State Tracked Protesters in the Name of Security
Gov. Arnold Schwarzenegger’s office in charge of protecting California against terrorism has tracked demonstrations staged by political and antiwar groups, a practice that senior law enforcement officials say is an abuse of civil liberties.
The Times obtained reports prepared for the state Office of Homeland Security in recent months that contain details on the whereabouts and purpose of a number of political demonstrations throughout California.
The source of the information is listed in some cases as federal law enforcement agencies, including the Immigration and Customs Enforcement agency, an investigative arm of the U.S. Homeland Security department.
Political activities cited in the reports include:
* An animal rights rally outside a Canadian consulate office in San Francisco to protest the hunting of seals.
* A demonstration in Walnut Creek at which U.S. Rep. George Miller (D-Martinez) and other officials spoke against the war in Iraq.
* A Women’s International League for Peace and Freedom gathering at a courthouse in Santa Barbara in support of an antiwar protester -- a 56-year-old Salinas woman -- facing federal trespassing charges.
California Atty. Gen. Bill Lockyer’s office learned of the monitoring activity more than two months ago. On Friday, a spokesman condemned the actions, saying they violated the groups’ constitutional right of free speech.
“When people exercise their 1st Amendment rights to rally, march and protest, they should not have to worry that intelligence officials are watching them or their activities are in any way being painted with the terrorism brush,” Lockyer spokesman Tom Dresslar said in an interview.
“That kind of conduct by anti-terrorism intelligence agencies threatens civil liberties, runs counter to our values and violates this office’s policy regarding criminal intelligence gathering,” Dresslar said.
The Times obtained two of the reports, which were compiled daily. The state homeland security office declined to release others.
The office is a 53-person operation that grew out of the Sept. 11 attacks and is financed primarily by federal money. Officials there said the details about the rallies were reported by SRA International, a company hired to provide counter-terrorism analysis.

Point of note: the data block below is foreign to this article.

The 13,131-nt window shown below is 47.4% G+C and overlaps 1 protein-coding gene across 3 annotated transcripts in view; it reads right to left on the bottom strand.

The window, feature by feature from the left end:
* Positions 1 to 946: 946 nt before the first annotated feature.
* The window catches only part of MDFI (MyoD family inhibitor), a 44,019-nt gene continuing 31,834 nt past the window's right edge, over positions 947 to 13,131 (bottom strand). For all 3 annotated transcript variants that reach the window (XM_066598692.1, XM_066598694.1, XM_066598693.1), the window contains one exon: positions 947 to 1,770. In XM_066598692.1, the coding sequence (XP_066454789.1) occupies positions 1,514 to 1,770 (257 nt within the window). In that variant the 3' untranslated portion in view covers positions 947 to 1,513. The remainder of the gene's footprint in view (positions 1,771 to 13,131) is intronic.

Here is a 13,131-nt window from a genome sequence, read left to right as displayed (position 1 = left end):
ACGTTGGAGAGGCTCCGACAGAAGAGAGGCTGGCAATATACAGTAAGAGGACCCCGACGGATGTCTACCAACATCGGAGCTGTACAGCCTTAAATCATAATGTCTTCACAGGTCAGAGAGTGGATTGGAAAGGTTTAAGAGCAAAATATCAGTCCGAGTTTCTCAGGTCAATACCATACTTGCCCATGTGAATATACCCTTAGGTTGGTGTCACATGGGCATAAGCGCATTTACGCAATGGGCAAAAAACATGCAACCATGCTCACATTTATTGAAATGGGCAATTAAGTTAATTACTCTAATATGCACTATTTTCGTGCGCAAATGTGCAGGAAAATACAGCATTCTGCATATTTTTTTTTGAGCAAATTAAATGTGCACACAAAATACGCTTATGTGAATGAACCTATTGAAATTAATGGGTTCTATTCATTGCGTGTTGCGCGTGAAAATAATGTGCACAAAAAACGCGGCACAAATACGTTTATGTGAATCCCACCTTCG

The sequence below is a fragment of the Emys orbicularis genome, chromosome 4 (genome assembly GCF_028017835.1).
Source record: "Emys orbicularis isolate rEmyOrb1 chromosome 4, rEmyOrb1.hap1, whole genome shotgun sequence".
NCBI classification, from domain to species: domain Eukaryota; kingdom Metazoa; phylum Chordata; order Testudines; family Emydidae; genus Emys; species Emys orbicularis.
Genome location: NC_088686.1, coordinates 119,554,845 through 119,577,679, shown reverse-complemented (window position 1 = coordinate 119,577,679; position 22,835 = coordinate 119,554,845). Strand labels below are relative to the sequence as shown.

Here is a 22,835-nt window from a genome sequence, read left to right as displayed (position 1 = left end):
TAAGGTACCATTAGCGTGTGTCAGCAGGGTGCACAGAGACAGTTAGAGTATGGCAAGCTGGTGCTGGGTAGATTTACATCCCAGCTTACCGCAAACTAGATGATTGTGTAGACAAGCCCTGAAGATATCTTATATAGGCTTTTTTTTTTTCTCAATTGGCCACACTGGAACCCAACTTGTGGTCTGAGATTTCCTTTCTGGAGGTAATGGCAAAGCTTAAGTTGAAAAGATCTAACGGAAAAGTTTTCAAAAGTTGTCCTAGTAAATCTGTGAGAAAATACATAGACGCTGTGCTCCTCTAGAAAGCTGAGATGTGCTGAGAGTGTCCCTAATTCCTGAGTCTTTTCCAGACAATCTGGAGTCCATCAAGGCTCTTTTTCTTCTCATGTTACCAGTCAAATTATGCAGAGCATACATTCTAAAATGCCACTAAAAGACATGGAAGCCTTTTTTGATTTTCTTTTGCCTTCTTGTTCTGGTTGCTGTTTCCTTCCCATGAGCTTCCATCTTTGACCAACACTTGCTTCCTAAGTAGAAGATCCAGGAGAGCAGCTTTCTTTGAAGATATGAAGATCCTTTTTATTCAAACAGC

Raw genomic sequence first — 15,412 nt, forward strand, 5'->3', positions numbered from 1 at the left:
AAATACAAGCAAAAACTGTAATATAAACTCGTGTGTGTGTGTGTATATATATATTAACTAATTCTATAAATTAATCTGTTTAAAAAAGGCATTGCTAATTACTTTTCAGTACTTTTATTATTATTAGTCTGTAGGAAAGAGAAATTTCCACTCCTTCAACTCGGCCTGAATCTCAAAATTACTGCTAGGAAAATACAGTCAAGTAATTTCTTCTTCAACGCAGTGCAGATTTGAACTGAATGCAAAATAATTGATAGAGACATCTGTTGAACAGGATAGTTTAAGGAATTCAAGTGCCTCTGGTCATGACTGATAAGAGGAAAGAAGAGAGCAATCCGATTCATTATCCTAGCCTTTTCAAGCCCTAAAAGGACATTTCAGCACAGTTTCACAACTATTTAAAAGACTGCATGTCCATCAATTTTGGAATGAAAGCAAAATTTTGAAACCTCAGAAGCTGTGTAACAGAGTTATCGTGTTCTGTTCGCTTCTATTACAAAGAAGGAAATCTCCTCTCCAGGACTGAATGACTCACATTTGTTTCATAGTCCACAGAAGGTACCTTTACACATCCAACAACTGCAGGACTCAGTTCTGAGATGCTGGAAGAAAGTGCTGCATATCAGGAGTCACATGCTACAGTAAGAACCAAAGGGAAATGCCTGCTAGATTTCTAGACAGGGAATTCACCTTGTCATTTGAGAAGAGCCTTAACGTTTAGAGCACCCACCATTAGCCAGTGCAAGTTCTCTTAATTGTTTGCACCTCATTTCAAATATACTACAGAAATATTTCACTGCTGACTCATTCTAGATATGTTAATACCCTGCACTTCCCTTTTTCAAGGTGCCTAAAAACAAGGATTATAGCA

The officials said such information made it into only the two reports that The Times obtained, out of 60-some daily intelligence reports produced since March.
No reports were produced before March, said Chris Bertelli, spokesman for the state office. When officials in the agency learned of the practice, he said, they ordered it stopped.
Copies of the reports were shared with the California Highway Patrol and the attorney general’s office. Nothing else was done with the information about the demonstrations, Bertelli said.
The reports are on the letterhead of a California anti-terrorism partnership that includes the homeland security office, the attorney general and the Highway Patrol.
Dresslar said staffers in Lockyer’s office saw the reports and raised concerns with their superiors, who complained to the Office of Homeland Security.
“When we discovered their existence, we informed OHS officials that we had absolutely no use for that kind of information,” Dresslar said. “Collecting information on protests has no legitimate anti-terrorism intelligence function. None. No intelligence agency has any need to maintain this kind of information.”
The reports obtained by The Times contain summaries of news articles about the war in Iraq, animal rights activists and terrorism. One has a section titled “Upcoming California Protests,” followed by summaries of the demonstrations. Each includes an entry for “officer safety issues.” No issues are cited.
One group whose antiwar rally was in the reports criticized the state agency’s practice.